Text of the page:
Greedy caching is always better. No exceptions. Reconnecting over the web is a waste when your were just here 5 minutes ago, or worse, if you misclicked a link and have to wait for it to reload over a dialup or bad Wifi connection. When you block flash and ads at a proxy or hardware level, and even turn JS off, it is stupid to have a page reload again when you click back.

      It is silly to forget that 10 years ago pages were not expected to have new blog posts, breaking news or twit / myspace / facebook garbage

  • I tried several of the Chrome Experiments on Opera 10.5, and everything ran very smoothly. Good going Opera.

    Now if only they'd add an option to make the keyboard/mouse options more like Firefox/Chrome, I could use this as my default browser. It still bugs me that it's very, very hard to make a customizable browser like Opera open new tabs with a ctrl-click like every other browser.

    • Re: (Score:3, Insightful)

      by AmigaHeretic (991368)
      Yeah, Opera can't win that one. Opera has been around longer than FF and Chrome combined, so when you start changing "Shortcuts" to be more like FF/Chrome the people that have used Opera forever complain.
      • by maxume (22995)

        "Use Firefox Keyboard Shortcuts" wouldn't be a completely absurd option to include.

        • Re: (Score:3, Funny)

          by sznupi (719324)

          Would require some big organizational changes though; usually the ideas, solutions flow in the other direction ;)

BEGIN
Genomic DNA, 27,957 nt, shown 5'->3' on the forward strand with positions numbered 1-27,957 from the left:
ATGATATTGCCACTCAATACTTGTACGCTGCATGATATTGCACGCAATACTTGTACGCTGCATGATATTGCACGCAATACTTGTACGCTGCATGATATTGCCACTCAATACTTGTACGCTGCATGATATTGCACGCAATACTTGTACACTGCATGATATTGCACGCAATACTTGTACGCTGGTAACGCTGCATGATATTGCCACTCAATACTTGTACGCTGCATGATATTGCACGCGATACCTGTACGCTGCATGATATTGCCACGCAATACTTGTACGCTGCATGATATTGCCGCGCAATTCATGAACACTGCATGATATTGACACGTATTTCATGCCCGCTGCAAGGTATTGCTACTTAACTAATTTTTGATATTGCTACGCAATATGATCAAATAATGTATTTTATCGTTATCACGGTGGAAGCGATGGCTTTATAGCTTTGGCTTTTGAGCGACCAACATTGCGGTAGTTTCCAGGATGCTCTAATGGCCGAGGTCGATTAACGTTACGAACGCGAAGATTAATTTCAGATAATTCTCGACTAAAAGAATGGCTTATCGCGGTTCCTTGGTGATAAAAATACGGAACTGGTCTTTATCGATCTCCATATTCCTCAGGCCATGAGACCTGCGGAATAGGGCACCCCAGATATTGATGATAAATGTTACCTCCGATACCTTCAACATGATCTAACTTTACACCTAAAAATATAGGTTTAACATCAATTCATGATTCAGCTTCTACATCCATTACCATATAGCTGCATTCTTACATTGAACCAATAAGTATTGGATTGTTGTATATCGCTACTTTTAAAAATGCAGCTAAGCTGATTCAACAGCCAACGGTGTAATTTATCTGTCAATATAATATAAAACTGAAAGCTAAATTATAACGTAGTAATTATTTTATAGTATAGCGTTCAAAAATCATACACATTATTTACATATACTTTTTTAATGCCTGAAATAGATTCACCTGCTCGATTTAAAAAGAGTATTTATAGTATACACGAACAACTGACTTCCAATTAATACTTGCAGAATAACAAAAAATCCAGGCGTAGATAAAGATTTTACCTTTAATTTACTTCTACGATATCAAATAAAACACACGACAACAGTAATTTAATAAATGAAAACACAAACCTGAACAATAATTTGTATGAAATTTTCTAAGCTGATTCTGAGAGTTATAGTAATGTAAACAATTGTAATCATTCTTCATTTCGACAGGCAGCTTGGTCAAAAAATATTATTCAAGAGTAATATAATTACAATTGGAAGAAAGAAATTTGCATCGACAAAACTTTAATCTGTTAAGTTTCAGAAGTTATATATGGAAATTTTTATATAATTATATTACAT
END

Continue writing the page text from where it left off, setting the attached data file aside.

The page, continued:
• by ap7 (963070)

          There is an option in the Opera Preferences dialog to change Keyboard shortcuts or choose from several different sets of shortcuts. Look it up.

          • by maxume (22995)

            Firefox does not get in my way. I therefore have no interest in trying out other browsers (I have never tried any of Chrome, Safari or Opera...).

            Maybe I am missing out, but I don't know it, so it doesn't bother me any.

      • Re: (Score:2, Insightful)

        by bheer (633842)

        Netscape/Mozilla is older than IE, but Firefox still changed over to IE-ish shortcuts on Windows in order to be a more comfortable transition.

        Also, I'm not asking Opera to shaft their loyal users. Opera is very customizable. There's no reason why they couldn't create a Firefox-ish shorcut set and let users choose that as an option. In fact, right now my biggest gripe is that their customization doesn't allow you to redefine ctrl-click consistently.

    • Re: (Score:3, Informative)

      It still bugs me that it's very, very hard to make a customizable browser like Opera open new tabs with a ctrl-click like every other browser.

      What's wrong with the middle mouse button?

      Opera used Shift for that purpose before other browsers even had tabs, and it still works that way (I think - I really don't know, because I've had a mouse with a scroll wheel for many years now).

      • by bheer (633842)

        > What's wrong with the middle mouse button?

        Laptops don't have a middle mouse button unless you buy an add-on.